INSTITUTIONALIZATION OF THE PARTY SYSTEM IN KAZAKHSTAN AND RUSSIA: A COMPARATIVE ANALYSIS
Lydia Karmazina, Ph.D. (Political Science), acting associate professor at the Department of Theoretical and Applied Political Science, School of International Relations, Abai Kazakh National Pedagogical University (Almaty, Kazakhstan)
Genesis and Institutionalization of the Kazakhstani and Russian “Parties of Power”
A government that has closed its ranks to form a party (the academic community has aptly tagged this “the party of power”) is another striking feature of the period under review. The party of power competes with all the other parties for the electorate’s votes. This political phenomenon of Russia and Kazakhstan is a logical product of authoritarian democracy realized through the super-presidential form of government in both countries.
Since 1990 the Russian establishment has made several attempts to set up a party of power—the Democratic Russia Movement (1990); the Party of Russian Unity and Harmony—PRES (1993); the Russia’s Democratic Choice Party (1994); Russia is Our Home (1995)—each of these structures being genetically tied to its predecessor which served its basis. The Russia is Our Home Party was based on the pro-governmental movements Russia’s Democratic Choice and PRES.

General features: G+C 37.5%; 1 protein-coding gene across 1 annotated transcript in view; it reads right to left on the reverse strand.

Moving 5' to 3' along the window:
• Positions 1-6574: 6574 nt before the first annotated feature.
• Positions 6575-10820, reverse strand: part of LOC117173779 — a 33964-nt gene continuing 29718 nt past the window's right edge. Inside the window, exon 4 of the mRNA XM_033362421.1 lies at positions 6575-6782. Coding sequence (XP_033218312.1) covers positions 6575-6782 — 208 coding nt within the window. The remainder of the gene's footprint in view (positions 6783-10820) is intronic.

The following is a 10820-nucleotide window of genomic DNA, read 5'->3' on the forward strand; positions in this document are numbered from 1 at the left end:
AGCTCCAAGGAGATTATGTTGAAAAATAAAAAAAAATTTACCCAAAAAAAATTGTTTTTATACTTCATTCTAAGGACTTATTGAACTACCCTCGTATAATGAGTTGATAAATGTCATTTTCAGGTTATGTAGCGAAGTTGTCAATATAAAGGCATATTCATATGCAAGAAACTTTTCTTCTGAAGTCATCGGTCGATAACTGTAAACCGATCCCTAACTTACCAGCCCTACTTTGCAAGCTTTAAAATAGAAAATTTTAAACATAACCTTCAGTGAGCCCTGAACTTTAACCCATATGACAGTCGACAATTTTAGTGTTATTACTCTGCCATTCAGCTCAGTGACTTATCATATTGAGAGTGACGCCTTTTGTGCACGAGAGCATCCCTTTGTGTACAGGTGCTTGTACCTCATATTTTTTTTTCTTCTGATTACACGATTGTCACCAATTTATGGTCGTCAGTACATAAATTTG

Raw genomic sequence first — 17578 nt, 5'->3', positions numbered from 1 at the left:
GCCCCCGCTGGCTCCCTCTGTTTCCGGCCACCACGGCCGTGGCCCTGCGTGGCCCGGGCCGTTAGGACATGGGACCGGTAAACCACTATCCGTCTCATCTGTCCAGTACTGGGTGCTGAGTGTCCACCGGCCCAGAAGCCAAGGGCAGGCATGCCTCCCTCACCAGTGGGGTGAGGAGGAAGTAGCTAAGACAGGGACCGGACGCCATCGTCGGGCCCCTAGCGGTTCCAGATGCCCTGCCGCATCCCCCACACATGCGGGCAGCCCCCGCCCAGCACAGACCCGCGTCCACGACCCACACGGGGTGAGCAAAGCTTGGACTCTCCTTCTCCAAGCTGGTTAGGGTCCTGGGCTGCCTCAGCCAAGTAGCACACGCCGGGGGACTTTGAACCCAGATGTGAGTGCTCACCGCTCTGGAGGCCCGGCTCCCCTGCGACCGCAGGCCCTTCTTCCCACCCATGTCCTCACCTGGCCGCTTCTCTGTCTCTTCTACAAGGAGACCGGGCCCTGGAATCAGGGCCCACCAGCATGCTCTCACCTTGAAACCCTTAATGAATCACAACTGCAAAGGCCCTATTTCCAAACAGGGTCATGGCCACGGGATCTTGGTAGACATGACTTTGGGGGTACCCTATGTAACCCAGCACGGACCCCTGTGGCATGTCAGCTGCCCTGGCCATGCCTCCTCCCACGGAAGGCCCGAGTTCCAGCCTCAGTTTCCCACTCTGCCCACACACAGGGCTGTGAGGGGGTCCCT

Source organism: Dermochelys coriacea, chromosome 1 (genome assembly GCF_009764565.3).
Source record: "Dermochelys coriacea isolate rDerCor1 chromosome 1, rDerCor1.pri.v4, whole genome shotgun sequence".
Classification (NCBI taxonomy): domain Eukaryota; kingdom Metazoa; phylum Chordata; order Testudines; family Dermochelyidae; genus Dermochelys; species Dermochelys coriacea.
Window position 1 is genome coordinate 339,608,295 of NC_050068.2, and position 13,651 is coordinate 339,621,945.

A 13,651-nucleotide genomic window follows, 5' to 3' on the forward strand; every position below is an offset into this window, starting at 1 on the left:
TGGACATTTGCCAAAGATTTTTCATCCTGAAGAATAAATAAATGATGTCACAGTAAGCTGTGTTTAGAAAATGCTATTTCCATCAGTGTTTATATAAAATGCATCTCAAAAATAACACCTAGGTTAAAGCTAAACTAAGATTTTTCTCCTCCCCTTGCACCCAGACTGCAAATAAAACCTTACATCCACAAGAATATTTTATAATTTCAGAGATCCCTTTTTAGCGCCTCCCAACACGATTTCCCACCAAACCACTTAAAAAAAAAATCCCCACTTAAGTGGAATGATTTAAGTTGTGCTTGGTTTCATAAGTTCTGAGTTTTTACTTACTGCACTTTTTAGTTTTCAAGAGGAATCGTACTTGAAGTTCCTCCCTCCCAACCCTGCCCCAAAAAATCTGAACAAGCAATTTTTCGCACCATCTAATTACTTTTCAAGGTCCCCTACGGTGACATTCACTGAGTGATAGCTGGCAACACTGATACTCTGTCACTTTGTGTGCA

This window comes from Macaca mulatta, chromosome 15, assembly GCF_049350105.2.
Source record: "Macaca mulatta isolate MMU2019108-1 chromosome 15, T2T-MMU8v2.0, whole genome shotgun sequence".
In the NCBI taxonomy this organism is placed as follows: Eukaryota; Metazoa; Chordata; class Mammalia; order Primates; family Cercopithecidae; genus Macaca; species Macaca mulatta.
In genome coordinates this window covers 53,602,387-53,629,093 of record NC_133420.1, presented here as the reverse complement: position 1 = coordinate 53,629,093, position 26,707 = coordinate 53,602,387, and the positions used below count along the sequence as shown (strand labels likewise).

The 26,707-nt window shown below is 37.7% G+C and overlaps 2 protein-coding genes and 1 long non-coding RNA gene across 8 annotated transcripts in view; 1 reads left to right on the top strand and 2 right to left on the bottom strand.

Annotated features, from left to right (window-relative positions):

Success came in December 2001 in the form of the all-Russia political party “Unity and Fatherland—United Russia,” which in 2005 acquired a new name—the All-Russia Political Party United Russia (UR) rooted in the election blocs “Unity” and “Fatherland—All Russia” which were set up for the 1999 Duma elections to support the course being steered by Acting President Vladimir Putin.
It was thanks to the nationwide popularity of President Putin, who, in turn, supported the new party at the 2003 and 2007 elections and to the much stronger position of the government in Russia (the elites consolidated around the president, who built up the vertical of power) that United Russia won the constitutional majority in the State Duma during both elections to become the strongest political party in the Russian Federation’s history. It left two other old-timers of the RF Federal Assembly (the Communist Party of the RF and the Liberal-Democratic Party) far behind.
In Kazakhstan, likewise, the phenomenon of the “party of power” goes back to the 1990s: a public-political movement, the People’s Unity of Kazakhstan Alliance (PUKA), set up in 1993 from above and supported by President Nazarbaev was transformed two years later into a party of the same name. It, in turn, served one of the cornerstones of Otan, the party of power set up in 1999.
This was the most important and system-forming restructuring of the pro-presidential forces undertaken to prevent scattering of the pro-presidential votes that might leave these disunited parties outside the 7 percent barrier. To avoid this the Republican Public Staff set up to support Nursultan Nazarbaev as presidential candidate served as the basis for the Otan Party (which also included PUKA, the Democratic Party of Kazakhstan, the Liberal Movement of Kazakhstan and the For Kazakhstan-2030 Movement).
Otan, which from the very beginning enjoyed organizational, material, personnel, intellectual, information, and other resources as well as the support of President Nazarbaev, who previously kept an……………..